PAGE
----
Reports streamed into the Situation Room that morning from U.S. diplomats and intelligence officials: Stories of mass executions, women being enslaved as child brides, members of a small religious group trapped on a mountain and potentially dying of thirst.
Then the president, for the first time, was given an assessment that thrust the crisis into a new category.
As one top official put it: ''I had not heard the word `genocide' used in the Situation Room before.''
By the time 90-minute meeting ended, it was clear Obama planned to order humanitarian aid to be airdropped to the Yazidis, a religious minority being targeted by the Islamic State militant group. But advisers were unsure whether Obama would go one step further: airstrikes in Iraq, just three years after the U.S. pulled out from a war that Obama never liked.
As the fast-growing Sunni rebellion overran major Iraqi cities in early June, Obama began weighing his options. A U.S. aircraft carrier was ordered into the Persian Gulf, and Obama began dispatching hundreds of special forces to advise Iraqis and protect U.S. personnel.
On one point, Obama was firm: No ground troops would be returning to Iraq. Yet the prospect of targeted airstrikes hung in the air. Obama was reluctant to take that step, but it could prove critical to preventing a security collapse in Iraq.
In July, some lawmakers were demanding immediate drone strikes, while others were urging the opposite. A top senator threatened to block sales of arms to Iraq, and House of Representatives lawmakers easily passed a resolution to bar Obama from sending forces into Iraq long-term without their approval.
Pentagon leaders were reviewing what U.S. assistance might help Iraq's beleaguered military, while diplomats pressed Iraqi leaders for a political transition that would bring disenfranchised Sunnis and Kurds into the government.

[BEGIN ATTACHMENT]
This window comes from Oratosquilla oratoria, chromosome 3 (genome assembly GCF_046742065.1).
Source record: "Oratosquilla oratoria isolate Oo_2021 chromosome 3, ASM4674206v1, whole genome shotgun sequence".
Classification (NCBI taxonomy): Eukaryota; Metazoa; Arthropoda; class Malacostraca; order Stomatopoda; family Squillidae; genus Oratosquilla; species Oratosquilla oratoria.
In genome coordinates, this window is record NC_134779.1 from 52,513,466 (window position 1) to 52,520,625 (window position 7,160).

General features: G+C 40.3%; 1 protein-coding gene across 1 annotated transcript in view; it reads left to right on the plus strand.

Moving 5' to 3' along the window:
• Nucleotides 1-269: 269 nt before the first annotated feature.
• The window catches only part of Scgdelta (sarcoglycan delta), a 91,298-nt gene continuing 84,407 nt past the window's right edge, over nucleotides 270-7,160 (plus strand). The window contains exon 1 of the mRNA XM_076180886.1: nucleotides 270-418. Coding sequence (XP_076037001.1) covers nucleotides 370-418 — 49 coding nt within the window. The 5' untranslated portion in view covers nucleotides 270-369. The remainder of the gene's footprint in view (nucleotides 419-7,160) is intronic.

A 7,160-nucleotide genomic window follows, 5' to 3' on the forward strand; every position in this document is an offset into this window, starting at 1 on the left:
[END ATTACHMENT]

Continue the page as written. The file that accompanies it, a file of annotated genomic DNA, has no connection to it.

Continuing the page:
Wednesday was a tipping point. Obama was in three days of meetings with nearly 50 African heads of state who had come to Washington at his invitation. But roughly 6,000 miles (9,655 kilometers) away, the Yazidis were in trouble, having fled to the mountains to escape the extremists.
Senior administration officials met throughout the day at the White House, where they learned that the Iraqis had tried, and failed, to resupply the Yazidis, who were in dire need of food and water.
The Kurds, America's closest allies in Iraq, had sought to hold off the extremists. But on Wednesday, the Kurdish militia started falling back, moving away from Iraq's largest hydroelectric dam as they sought to consolidate their forces to protect the city of Irbil.
Eventually, insurgents took the dam. If fully breached, the dam could flood major swaths of land, endangering the U.S. Embassy in Baghdad.
The chairman of the Joint Chiefs of Staff, Gen. Martin Dempsey, joined Obama for the limo ride back to the White House, where Obama said he knew the Yazidis' humanitarian crisis must be addressed.
By Thursday morning, things had worsened. People were fleeing Irbil. Obama made clear he was inclined to approve military action, officials said. The officials discussed Obama's decision-making on the condition they not be identified.
Obama met for two hours with his team in the Situation Room, where Secretary of State John Kerry and Defense Secretary Chuck Hagel, both abroad, were linked by videoconference. Obama informed his staff he was authorizing two missions: airdrops for the Yazidis, and military strikes in the event Americans were in danger.
Cable news and Twitter soon were abuzz with reports about U.S. military action in Iraq. The White House didn't comment, fearing it could jeopardize the first humanitarian drop, which was underway in Iraq under the cover of night.
Just after 9 p.m., reporters were hastily summoned to the State Dining Room, where Obama spoke to the nation.
''When many thousands of innocent civilians are faced with the danger of being wiped out, and we have the capacity to do something about it, we will take action,'' Obama said. ''That is our responsibility as Americans.''